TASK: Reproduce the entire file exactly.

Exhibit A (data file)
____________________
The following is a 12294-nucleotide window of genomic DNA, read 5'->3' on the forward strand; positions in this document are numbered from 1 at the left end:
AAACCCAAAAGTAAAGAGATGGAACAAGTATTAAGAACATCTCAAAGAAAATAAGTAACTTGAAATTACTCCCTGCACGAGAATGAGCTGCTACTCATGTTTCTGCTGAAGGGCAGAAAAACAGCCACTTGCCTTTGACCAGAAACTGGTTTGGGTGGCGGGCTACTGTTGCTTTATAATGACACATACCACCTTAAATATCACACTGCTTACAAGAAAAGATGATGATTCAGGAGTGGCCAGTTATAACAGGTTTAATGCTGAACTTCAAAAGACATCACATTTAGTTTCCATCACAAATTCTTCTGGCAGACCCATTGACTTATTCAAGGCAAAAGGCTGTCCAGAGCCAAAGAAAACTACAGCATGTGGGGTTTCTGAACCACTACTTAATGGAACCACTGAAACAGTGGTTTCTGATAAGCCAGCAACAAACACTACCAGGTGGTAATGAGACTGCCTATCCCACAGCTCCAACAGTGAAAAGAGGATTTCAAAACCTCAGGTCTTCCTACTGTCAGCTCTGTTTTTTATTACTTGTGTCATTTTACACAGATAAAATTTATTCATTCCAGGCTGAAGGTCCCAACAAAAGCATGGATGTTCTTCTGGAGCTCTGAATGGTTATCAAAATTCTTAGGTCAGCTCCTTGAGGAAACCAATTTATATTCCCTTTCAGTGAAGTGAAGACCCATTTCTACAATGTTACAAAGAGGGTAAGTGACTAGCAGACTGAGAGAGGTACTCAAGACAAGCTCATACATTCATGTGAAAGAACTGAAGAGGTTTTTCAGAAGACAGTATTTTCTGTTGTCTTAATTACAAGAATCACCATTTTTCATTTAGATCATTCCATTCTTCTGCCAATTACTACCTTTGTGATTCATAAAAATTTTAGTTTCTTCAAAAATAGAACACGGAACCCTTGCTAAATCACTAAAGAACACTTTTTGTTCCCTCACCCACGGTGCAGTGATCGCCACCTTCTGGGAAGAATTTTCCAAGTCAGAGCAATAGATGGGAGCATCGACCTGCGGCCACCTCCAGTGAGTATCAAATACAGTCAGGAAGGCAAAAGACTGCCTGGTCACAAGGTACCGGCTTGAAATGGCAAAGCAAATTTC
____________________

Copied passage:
The following is a 12294-nucleotide window of genomic DNA, read 5'->3' on the forward strand; positions in this document are numbered from 1 at the left end:
AAACCCAAAAGTAAAGAGATGGAACAAGTATTAAGAACATCTCAAAGAAAATAAGTAACTTGAAATTACTCCCTGCACGAGAATGAGCTGCTACTCATGTTTCTGCTGAAGGGCAGAAAAACAGCCACTTGCCTTTGACCAGAAACTGGTTTGGGTGGCGGGCTACTGTTGCTTTATAATGACACATACCACCTTAAATATCACACTGCTTACAAGAAAAGATGATGATTCAGGAGTGGCCAGTTATAACAGGTTTAATGCTGAACTTCAAAAGACATCACATTTAGTTTCCATCACAAATTCTTCTGGCAGACCCATTGACTTATTCAAGGCAAAAGGCTGTCCAGAGCCAAAGAAAACTACAGCATGTGGGGTTTCTGAACCACTACTTAATGGAACCACTGAAACAGTGGTTTCTGATAAGCCAGCAACAAACACTACCAGGTGGTAATGAGACTGCCTATCCCACAGCTCCAACAGTGAAAAGAGGATTTCAAAACCTCAGGTCTTCCTACTGTCAGCTCTGTTTTTTATTACTTGTGTCATTTTACACAGATAAAATTTATTCATTCCAGGCTGAAGGTCCCAACAAAAGCATGGATGTTCTTCTGGAGCTCTGAATGGTTATCAAAATTCTTAGGTCAGCTCCTTGAGGAAACCAATTTATATTCCCTTTCAGTGAAGTGAAGACCCATTTCTACAATGTTACAAAGAGGGTAAGTGACTAGCAGACTGAGAGAGGTACTCAAGACAAGCTCATACATTCATGTGAAAGAACTGAAGAGGTTTTTCAGAAGACAGTATTTTCTGTTGTCTTAATTACAAGAATCACCATTTTTCATTTAGATCATTCCATTCTTCTGCCAATTACTACCTTTGTGATTCATAAAAATTTTAGTTTCTTCAAAAATAGAACACGGAACCCTTGCTAAATCACTAAAGAACACTTTTTGTTCCCTCACCCACGGTGCAGTGATCGCCACCTTCTGGGAAGAATTTTCCAAGTCAGAGCAATAGATGGGAGCATCGACCTGCGGCCACCTCCAGTGAGTATCAAATACAGTCAGGAAGGCAAAAGACTGCCTGGTCACAAGGTACCGGCTTGAAATGGCAAAGCAAATTTC